In his spare time, Watt works for the local Labour party (where he gets a bit of good-natured stick about being a private school boy) and says his fellow Gordonian Michael Gove has it wrong in thinking that a private school model can be easily used to improve state schools. "It's an insult to state schools for Michael Gove to say: 'You're doing everything wrong.' I see someone who falls out of education as a failure of the state. If you come from a background where you can't be whatever you want to be, there should be a support mechanism there."

Watt also thinks a good social mix in independent schools is important and says the mix at Gordon's is good. A couple of pupils I speak during the day are on 100% bursaries but the vast majority are from families that can afford to be here and my impression, then and now, is that the social mix is not nearly as wide as the mix in wider society - by definition, it is going to be that way, whatever the protestations of the staff.

And they do protest: over lunch in the school dining hall (the food is a little better than I remember), one of the deputy headmasters, Stefan Horsman, says there is a good social mix and that it is much broader than at some of the English public schools where he has taught. And some of the teachers argue the mix at Robert Gordon's is similar to that at some comprehensives such as Cults in Aberdeen or Jordanhill in Glasgow. This is helped by the number of bursaries, which help secure the school's cherished charitable status.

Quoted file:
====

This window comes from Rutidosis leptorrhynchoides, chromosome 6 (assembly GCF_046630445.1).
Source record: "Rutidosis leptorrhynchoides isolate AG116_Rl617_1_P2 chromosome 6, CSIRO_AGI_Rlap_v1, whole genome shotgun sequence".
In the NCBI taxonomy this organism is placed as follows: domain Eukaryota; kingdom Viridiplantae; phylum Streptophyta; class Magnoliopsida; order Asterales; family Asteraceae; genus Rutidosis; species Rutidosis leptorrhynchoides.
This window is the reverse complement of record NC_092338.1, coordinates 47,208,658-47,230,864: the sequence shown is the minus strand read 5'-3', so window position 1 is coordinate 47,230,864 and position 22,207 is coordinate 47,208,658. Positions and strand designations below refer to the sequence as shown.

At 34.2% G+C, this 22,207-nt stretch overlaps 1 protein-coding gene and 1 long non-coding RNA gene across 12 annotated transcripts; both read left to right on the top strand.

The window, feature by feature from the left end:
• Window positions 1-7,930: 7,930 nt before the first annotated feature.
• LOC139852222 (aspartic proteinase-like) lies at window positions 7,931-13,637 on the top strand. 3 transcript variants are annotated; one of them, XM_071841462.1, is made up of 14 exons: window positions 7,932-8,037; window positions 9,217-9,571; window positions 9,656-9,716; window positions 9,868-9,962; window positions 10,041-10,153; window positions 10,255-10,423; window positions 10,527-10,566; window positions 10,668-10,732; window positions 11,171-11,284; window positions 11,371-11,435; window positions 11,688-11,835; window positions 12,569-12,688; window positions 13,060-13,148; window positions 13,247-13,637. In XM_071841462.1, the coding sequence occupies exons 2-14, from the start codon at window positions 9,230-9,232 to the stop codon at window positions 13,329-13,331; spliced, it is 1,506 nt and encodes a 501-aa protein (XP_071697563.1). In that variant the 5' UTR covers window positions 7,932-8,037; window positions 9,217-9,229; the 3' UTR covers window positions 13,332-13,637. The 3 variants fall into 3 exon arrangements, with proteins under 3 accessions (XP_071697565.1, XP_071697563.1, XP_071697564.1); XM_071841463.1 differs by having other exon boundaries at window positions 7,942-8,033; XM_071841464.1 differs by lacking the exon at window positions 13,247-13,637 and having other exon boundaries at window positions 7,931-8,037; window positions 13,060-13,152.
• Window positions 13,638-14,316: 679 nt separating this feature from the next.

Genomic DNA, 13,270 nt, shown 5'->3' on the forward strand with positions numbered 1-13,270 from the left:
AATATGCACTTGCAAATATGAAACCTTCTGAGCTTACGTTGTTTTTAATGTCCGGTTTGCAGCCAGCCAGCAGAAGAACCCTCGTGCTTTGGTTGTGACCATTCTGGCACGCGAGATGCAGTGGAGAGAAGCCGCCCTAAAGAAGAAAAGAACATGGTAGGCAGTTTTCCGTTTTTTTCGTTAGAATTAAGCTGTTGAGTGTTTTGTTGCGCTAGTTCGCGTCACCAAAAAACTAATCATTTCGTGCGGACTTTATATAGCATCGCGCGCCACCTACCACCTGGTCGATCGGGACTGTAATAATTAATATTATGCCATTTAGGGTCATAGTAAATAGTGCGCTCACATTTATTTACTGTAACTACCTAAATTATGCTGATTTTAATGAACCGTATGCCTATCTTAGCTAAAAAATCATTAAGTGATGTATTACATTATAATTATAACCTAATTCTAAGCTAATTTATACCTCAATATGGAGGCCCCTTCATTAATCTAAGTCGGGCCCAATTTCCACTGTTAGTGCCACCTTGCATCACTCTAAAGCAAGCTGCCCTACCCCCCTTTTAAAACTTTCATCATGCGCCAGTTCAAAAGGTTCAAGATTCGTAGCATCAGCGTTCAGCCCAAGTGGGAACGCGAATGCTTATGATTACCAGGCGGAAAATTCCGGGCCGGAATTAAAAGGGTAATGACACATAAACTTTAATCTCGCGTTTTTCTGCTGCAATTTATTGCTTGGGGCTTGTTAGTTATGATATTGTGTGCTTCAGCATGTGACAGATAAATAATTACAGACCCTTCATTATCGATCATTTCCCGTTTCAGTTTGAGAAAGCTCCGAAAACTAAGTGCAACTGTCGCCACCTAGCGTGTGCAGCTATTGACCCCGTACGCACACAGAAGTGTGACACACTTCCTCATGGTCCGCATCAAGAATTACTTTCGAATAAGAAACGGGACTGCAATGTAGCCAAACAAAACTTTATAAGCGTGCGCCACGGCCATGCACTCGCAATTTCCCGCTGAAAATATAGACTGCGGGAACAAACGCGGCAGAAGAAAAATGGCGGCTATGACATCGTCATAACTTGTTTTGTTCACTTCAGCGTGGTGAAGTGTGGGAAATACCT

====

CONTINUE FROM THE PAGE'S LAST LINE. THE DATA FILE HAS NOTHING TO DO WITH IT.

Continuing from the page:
But even after talking to so many pupils and teachers, here I am still struggling with the idea of an independent school as a charitable service to the community: it is a school for well-off people that offers a relatively small number of free places. Which doesn't necessarily mean we should reform private schools or abolish them. Private schools may well help to raise standards generally to a small degree - particularly in modern languages and the sciences, where cut-backs have been made in the state sector - and they certainly help individual pupils who might otherwise go to a school where they might struggle. That's a point the head of chemistry, Jane Kennedy, raises: the school is, she says, a chance for some pupils to get out of a disrupted environment and improve their chances of going to university - and why would you deny that in those circumstances?

As for fairness as a whole, teachers and pupils say that is a matter for government: if state education is underfunded, they say, the government should spend more on making it better. And there is another important fact that all schools - well funded or not - have to deal with: society will always be unfair and there will always be parents who will push their children hard. Getting rid of independent schools would not change that fact. In other words, if you want to abolish private schools, you will have to abolish middle-class parents too. n